decent 75 dolar sharpener!

raggie33

*the raggedier*
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Aug 11, 2003
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i get messed up on this when you say lower angle do you mean the back of the blade is closer to stroup?
 

raggie33

*the raggedier*
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Aug 11, 2003
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btw this is 440c steel i decided not to touch the aus 8 becuase its crazy sharp from factory
 

raggie33

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what papper do ya all use for the push test? i only have printer paper
 

xxo

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haveing trouble geting pysh thru papper test. you know where you dont use a sliceing action you just let the blade fall thru paper my knife just wont do that. it slices fine

[FONT=ArialNarrow, sans-serif]A few tips:[/FONT]

  • [FONT=ArialNarrow, sans-serif]color your edge with a sharpie marker and make sure you are hitting the edge.[/FONT]
  • [FONT=ArialNarrow, sans-serif]keep the angle consistent as possible.[/FONT]
  • [FONT=ArialNarrow, sans-serif]Look straight down on the edge and make sure you can't see any light reflecting from the edge. If you can see the edge it needs more work.[/FONT]
  • [FONT=ArialNarrow, sans-serif]Get rid of the burr. Stainless steels form a burr very easily and it needs to be removed. Check out Kyle Noseworthy's vid on this:[/FONT]

 

xxo

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what papper do ya all use for the push test? i only have printer paper


TP:




A really sharp knife will push cut TP. Copier paper is OK for a start. A knife that will cleanly push cut copier paper will usually scrape shave, but won't shave cleanly. Push cutting news print is the next level.
 

raggie33

*the raggedier*
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dang im giveing up for a few days. i can shave arms easly but cant push cut
 

raggie33

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do i use oil on these stones to sharpe knifes? or just to clean the stones? i have no idea if there nataral stones
 

Modernflame

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do i use oil on these stones to sharpe knifes? or just to clean the stones? i have no idea if there nataral stones

I don't use the Lansky, but based on what I read, they are oil stones. Generally speaking, there are two types of stones: water stones and oil stones. I'd recommend using oil on the lansky stones. You just need enough to lubricate the sharpening process. Excess oil will be a waste.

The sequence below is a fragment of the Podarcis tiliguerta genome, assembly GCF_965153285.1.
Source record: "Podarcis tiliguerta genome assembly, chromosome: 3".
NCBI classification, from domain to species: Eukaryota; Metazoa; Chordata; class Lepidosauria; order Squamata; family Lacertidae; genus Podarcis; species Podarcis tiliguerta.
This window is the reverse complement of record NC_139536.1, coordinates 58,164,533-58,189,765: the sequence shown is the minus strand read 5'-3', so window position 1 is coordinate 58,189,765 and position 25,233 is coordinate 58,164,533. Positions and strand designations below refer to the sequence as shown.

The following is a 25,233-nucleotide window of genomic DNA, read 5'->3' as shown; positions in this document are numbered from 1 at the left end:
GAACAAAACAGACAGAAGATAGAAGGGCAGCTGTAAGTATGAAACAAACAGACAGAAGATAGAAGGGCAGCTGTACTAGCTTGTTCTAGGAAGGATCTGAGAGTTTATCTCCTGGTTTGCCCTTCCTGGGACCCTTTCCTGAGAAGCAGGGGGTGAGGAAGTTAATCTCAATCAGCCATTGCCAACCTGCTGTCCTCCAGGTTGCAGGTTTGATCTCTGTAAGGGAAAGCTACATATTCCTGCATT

raggie33

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I don't use the Lansky, but based on what I read, they are oil stones. Generally speaking, there are two types of stones: water stones and oil stones. I'd recommend using oil on the lansky stones. You just need enough to lubricate the sharpening process. Excess oil will be a waste.
cool it should be here soon i hope very soon im so tired but im afraid some onevwill steal it
 

raggie33

*the raggedier*
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Aug 11, 2003
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13,778
well i got a pet sitting job. good news the sharpmaker is on the way. is the lansys 20 degree setting the same as tge sharpmakers 40 seting?
 

raggie33

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its still not here im so tired but im afraid it will be stolen if i dont wait for it
 

xxo

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Apr 30, 2015
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nah i get sunday mail it came around 550 pm. ps should i buy any other rods

You really don't need other stones to get started. Some tips on the sharpmaker that I posted in another thread:


My advice is to watch the old video where Sal shows how to use the Sharpmaker:




Yeah the video is old and kind of corny but if you watch it and use the Sharpmaker like Sal demonstrates you will have good results. My advice is not to try to reinvent Sal's techniques.
A few tips:


Do most of your sharpening with the corners of the gray stones – if the edge is not sharp coming of the gray stones it will take forever to get it sharp on the white stones (the white stones are for refining an already sharp edge).

- Do Not sharpen the last ¼" of so of a plain edge on the corner of the stones – use the flats only for this or you may round off your point. For serrated edges keep the corner of the stone in the last couple of serrations near the tip so that the tip doesn't get pulled past the edge of the stone.


- Stand above the sharpmaker when sharpening. This helps keep the blade straight up and down so your edge angle is consistent.

- For serrated edges (use the corner of the white stones), I prefer to use the second white stone free hand to remove the burr by laying it completely flat on the side that does not have the ground edge once every 5 to 10 strokes to remove the burr, like Sal shows for deburring scissors.


- To remove burrs from plain edges you can strope (plain, unloaded strope) or use the stones at an angle slightly steeper than your edge angle with very light pressure. You can also strope serrated edges on the unground side, again by laying it completely flat on the strope.
 
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